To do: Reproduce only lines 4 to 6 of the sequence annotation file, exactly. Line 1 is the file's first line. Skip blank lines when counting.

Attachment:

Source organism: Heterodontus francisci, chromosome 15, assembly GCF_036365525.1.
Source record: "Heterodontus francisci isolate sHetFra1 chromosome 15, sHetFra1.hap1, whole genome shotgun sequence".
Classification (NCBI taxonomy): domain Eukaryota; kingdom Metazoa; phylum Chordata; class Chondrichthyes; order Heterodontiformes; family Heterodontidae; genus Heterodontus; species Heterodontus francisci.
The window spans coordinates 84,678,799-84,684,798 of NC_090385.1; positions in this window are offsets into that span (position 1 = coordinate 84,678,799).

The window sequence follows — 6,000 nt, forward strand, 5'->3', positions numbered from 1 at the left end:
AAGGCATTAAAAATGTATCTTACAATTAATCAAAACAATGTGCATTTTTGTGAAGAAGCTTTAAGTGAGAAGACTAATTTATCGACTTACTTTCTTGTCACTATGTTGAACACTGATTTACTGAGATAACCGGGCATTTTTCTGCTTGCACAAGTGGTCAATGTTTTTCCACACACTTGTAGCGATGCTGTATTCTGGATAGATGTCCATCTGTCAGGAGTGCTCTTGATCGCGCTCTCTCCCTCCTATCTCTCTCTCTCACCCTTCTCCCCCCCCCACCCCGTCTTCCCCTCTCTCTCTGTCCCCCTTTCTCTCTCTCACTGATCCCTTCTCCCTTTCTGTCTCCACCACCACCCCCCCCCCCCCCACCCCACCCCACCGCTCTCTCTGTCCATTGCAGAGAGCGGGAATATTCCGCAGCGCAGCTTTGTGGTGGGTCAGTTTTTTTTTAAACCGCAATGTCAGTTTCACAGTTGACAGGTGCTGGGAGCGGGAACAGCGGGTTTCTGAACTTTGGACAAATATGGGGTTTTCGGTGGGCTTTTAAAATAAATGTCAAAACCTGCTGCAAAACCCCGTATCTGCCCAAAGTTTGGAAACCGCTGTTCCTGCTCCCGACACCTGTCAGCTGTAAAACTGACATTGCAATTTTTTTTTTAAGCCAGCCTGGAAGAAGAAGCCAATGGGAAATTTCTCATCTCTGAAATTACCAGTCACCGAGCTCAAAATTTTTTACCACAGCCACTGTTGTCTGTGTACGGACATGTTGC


The window spans coordinates 84,678,799-84,684,798 of NC_090385.1; positions in this window are offsets into that span (position 1 = coordinate 84,678,799).

The window sequence follows — 6,000 nt, forward strand, 5'->3', positions numbered from 1 at the left end:
AAGGCATTAAAAATGTATCTTACAATTAATCAAAACAATGTGCATTTTTGTGAAGAAGCTTTAAGTGAGAAGACTAATTTATCGACTTACTTTCTTGTCACTATGTTGAACACTGATTTACTGAGATAACCGGGCATTTTTCTGCTTGCACAAGTGGTCAATGTTTTTCCACACACTTGTAGCGATGCTGTATTCTGGATAGATGTCCATCTGTCAGGAGTGCTCTTGATCGCGCTCTCTCCCTCCTATCTCTCTCTCTCACCCTTCTCCCCCCCCCACCCCGTCTTCCCCTCTCTCTCTGTCCCCCTTTCTCTCTCTCACTGATCCCTTCTCCCTTTCTGTCTCCACCACCACCCCCCCCCCCCCCACCCCACCCCACCGCTCTCTCTGTCCATTGCAGAGAGCGGGAATATTCCGCAGCGCAGCTTTGTGGTGGGTCAGTTTTTTTTTAAACCGCAATGTCAGTTTCACAGTTGACAGGTGCTGGGAGCGGGAACAGCGGGTTTCTGAACTTTGGACAAATATGGGGTTTTCGGTGGGCTTTTAAAATAAATGTCAAAACCTGCTGCAAAACCCCGTATCTGCCCAAAGTTTGGAAACCGCTGTTCCTGCTCCCGACACCTGTCAGCTGTAAAACTGACATTGCAATTTTTTTTTTAAGCCAGCCTGGAAGAAGAAGCCAATGGGAAATTTCTCATCTCTGAAATTACCAGTCACCGAGCTCAAAATTTTTTACCACAGCCACTGTTGTCTGTGTACGGACATGTTGC